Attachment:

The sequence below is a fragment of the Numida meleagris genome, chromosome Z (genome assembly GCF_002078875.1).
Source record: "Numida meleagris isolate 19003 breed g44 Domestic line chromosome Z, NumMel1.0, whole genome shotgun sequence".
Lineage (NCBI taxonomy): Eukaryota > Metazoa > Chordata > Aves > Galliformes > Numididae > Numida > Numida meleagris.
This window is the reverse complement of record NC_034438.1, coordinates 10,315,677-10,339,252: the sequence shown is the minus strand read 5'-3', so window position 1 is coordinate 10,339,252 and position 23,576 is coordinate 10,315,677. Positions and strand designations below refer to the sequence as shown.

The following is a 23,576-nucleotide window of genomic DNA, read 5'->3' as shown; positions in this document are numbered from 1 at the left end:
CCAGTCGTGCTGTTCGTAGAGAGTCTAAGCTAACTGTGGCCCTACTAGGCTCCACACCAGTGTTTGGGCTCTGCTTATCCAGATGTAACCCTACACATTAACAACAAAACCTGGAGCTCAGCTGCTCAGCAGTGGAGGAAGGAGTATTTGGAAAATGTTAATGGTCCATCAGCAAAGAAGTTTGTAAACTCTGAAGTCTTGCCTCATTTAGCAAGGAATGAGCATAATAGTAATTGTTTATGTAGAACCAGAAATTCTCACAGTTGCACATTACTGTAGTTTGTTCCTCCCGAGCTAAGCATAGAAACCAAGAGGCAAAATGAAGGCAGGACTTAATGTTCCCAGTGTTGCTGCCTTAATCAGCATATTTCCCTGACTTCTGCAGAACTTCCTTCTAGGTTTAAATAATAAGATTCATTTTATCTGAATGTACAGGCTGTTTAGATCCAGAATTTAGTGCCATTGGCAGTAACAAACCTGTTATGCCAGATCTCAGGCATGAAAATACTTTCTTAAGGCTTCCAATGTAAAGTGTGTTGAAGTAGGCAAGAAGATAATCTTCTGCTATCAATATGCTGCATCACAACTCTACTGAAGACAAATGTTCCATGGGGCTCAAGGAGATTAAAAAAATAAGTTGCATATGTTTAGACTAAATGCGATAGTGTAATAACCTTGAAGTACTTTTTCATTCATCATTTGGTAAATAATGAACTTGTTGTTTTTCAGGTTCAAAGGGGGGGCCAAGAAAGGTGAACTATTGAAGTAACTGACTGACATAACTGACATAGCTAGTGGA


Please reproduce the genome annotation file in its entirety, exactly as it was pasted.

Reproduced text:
The sequence below is a fragment of the Numida meleagris genome, chromosome Z (genome assembly GCF_002078875.1).
Source record: "Numida meleagris isolate 19003 breed g44 Domestic line chromosome Z, NumMel1.0, whole genome shotgun sequence".
Lineage (NCBI taxonomy): Eukaryota > Metazoa > Chordata > Aves > Galliformes > Numididae > Numida > Numida meleagris.
This window is the reverse complement of record NC_034438.1, coordinates 10,315,677-10,339,252: the sequence shown is the minus strand read 5'-3', so window position 1 is coordinate 10,339,252 and position 23,576 is coordinate 10,315,677. Positions and strand designations below refer to the sequence as shown.

The following is a 23,576-nucleotide window of genomic DNA, read 5'->3' as shown; positions in this document are numbered from 1 at the left end:
CCAGTCGTGCTGTTCGTAGAGAGTCTAAGCTAACTGTGGCCCTACTAGGCTCCACACCAGTGTTTGGGCTCTGCTTATCCAGATGTAACCCTACACATTAACAACAAAACCTGGAGCTCAGCTGCTCAGCAGTGGAGGAAGGAGTATTTGGAAAATGTTAATGGTCCATCAGCAAAGAAGTTTGTAAACTCTGAAGTCTTGCCTCATTTAGCAAGGAATGAGCATAATAGTAATTGTTTATGTAGAACCAGAAATTCTCACAGTTGCACATTACTGTAGTTTGTTCCTCCCGAGCTAAGCATAGAAACCAAGAGGCAAAATGAAGGCAGGACTTAATGTTCCCAGTGTTGCTGCCTTAATCAGCATATTTCCCTGACTTCTGCAGAACTTCCTTCTAGGTTTAAATAATAAGATTCATTTTATCTGAATGTACAGGCTGTTTAGATCCAGAATTTAGTGCCATTGGCAGTAACAAACCTGTTATGCCAGATCTCAGGCATGAAAATACTTTCTTAAGGCTTCCAATGTAAAGTGTGTTGAAGTAGGCAAGAAGATAATCTTCTGCTATCAATATGCTGCATCACAACTCTACTGAAGACAAATGTTCCATGGGGCTCAAGGAGATTAAAAAAATAAGTTGCATATGTTTAGACTAAATGCGATAGTGTAATAACCTTGAAGTACTTTTTCATTCATCATTTGGTAAATAATGAACTTGTTGTTTTTCAGGTTCAAAGGGGGGGCCAAGAAAGGTGAACTATTGAAGTAACTGACTGACATAACTGACATAGCTAGTGGA